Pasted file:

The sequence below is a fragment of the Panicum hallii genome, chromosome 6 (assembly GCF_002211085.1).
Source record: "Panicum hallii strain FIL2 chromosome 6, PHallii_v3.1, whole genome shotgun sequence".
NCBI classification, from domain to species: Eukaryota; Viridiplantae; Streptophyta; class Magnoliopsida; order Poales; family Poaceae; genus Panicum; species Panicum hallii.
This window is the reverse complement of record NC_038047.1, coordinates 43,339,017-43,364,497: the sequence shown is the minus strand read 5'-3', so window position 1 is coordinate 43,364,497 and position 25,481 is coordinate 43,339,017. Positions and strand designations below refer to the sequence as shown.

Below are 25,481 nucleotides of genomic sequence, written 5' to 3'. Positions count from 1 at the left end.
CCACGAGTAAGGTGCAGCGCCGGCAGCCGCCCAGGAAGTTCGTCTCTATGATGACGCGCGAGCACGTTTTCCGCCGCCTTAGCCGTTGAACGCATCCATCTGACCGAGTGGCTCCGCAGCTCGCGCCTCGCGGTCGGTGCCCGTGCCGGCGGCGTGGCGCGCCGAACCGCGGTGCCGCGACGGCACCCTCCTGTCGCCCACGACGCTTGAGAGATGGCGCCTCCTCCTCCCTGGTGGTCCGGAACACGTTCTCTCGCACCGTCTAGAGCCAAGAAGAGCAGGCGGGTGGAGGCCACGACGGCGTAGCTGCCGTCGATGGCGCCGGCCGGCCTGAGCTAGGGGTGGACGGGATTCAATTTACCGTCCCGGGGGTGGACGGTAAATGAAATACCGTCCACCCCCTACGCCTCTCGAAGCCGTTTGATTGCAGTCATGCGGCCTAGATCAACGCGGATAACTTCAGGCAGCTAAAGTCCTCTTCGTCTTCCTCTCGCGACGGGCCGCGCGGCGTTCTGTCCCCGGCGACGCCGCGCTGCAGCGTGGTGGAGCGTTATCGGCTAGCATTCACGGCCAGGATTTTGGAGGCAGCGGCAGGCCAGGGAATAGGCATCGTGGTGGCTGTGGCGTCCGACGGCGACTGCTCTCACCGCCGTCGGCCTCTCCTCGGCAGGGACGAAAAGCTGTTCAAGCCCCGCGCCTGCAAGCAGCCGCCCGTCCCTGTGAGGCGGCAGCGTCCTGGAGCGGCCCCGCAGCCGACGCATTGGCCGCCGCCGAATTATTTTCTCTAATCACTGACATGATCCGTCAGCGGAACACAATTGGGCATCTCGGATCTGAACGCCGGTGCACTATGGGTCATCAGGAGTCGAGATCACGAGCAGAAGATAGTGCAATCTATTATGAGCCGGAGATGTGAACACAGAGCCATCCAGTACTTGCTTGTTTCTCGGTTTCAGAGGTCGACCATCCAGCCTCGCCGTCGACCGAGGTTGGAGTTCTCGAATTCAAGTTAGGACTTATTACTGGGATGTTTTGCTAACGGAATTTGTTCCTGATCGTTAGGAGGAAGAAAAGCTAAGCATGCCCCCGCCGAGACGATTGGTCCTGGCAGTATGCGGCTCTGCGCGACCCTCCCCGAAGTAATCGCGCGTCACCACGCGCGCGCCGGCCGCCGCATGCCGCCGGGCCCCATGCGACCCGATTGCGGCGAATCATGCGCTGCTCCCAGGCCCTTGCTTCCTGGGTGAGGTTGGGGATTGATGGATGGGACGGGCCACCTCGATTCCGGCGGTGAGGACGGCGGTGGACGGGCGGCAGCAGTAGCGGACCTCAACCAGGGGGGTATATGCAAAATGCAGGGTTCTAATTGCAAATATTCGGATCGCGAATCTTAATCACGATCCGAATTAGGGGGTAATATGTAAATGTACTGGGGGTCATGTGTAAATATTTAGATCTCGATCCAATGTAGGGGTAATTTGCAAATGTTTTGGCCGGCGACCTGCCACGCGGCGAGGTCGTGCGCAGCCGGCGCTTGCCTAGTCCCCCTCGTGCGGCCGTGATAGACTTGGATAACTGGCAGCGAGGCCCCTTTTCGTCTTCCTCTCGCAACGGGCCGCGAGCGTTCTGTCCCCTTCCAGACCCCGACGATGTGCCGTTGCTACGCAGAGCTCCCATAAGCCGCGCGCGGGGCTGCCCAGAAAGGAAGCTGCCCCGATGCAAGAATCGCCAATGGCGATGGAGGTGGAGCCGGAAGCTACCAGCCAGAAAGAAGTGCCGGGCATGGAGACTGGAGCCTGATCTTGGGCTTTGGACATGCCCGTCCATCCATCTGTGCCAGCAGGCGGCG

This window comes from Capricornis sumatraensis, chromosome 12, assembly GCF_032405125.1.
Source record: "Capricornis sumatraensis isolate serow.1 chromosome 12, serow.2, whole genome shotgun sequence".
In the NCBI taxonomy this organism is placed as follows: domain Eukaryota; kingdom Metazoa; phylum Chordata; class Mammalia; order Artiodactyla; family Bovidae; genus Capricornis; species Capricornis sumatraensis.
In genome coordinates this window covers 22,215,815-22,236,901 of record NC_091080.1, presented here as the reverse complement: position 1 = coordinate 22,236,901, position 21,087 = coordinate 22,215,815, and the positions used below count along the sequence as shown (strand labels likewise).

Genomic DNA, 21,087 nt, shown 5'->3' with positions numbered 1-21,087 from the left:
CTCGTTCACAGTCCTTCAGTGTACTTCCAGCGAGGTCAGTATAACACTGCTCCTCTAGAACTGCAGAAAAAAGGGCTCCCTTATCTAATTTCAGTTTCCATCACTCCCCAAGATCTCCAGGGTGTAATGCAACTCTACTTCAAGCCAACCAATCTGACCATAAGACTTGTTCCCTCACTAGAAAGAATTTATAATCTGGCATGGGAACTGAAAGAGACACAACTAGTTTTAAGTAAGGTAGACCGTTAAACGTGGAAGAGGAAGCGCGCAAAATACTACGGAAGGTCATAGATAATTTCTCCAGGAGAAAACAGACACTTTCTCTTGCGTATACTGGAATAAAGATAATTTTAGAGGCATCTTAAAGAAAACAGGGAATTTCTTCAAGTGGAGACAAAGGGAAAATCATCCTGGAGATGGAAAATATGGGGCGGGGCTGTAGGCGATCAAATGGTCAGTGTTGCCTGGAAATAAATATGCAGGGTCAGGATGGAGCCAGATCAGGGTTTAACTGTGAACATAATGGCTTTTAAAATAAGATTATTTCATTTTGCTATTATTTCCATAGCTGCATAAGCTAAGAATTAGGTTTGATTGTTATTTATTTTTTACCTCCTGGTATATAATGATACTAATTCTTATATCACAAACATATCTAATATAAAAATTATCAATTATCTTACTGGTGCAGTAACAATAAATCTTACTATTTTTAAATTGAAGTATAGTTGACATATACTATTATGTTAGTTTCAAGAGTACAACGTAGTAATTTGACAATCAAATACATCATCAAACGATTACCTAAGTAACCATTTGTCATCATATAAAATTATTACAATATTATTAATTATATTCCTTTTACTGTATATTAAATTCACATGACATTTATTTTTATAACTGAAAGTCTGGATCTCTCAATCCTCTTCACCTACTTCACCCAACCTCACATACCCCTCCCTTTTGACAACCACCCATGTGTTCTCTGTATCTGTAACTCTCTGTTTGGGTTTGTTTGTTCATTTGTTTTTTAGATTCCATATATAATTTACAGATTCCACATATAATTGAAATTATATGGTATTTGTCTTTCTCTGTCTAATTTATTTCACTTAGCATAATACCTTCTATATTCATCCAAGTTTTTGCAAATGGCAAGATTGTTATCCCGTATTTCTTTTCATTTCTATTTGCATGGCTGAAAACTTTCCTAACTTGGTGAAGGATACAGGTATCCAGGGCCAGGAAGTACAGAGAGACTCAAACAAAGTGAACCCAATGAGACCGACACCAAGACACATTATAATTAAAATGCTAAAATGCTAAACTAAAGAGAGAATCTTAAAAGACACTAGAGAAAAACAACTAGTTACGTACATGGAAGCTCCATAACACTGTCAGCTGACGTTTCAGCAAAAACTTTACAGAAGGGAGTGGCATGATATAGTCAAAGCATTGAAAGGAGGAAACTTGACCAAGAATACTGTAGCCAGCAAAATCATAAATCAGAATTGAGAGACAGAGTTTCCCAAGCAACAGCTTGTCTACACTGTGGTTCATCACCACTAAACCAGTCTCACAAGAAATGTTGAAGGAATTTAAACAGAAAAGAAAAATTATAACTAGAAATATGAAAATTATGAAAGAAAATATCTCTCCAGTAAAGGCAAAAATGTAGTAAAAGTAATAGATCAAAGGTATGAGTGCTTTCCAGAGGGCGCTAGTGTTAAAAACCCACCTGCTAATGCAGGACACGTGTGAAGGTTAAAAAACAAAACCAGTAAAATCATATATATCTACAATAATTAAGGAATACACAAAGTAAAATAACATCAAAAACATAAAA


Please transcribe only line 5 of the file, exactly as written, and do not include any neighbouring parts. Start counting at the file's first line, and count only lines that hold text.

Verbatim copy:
Below are 25,481 nucleotides of genomic sequence, written 5' to 3'. Positions count from 1 at the left end.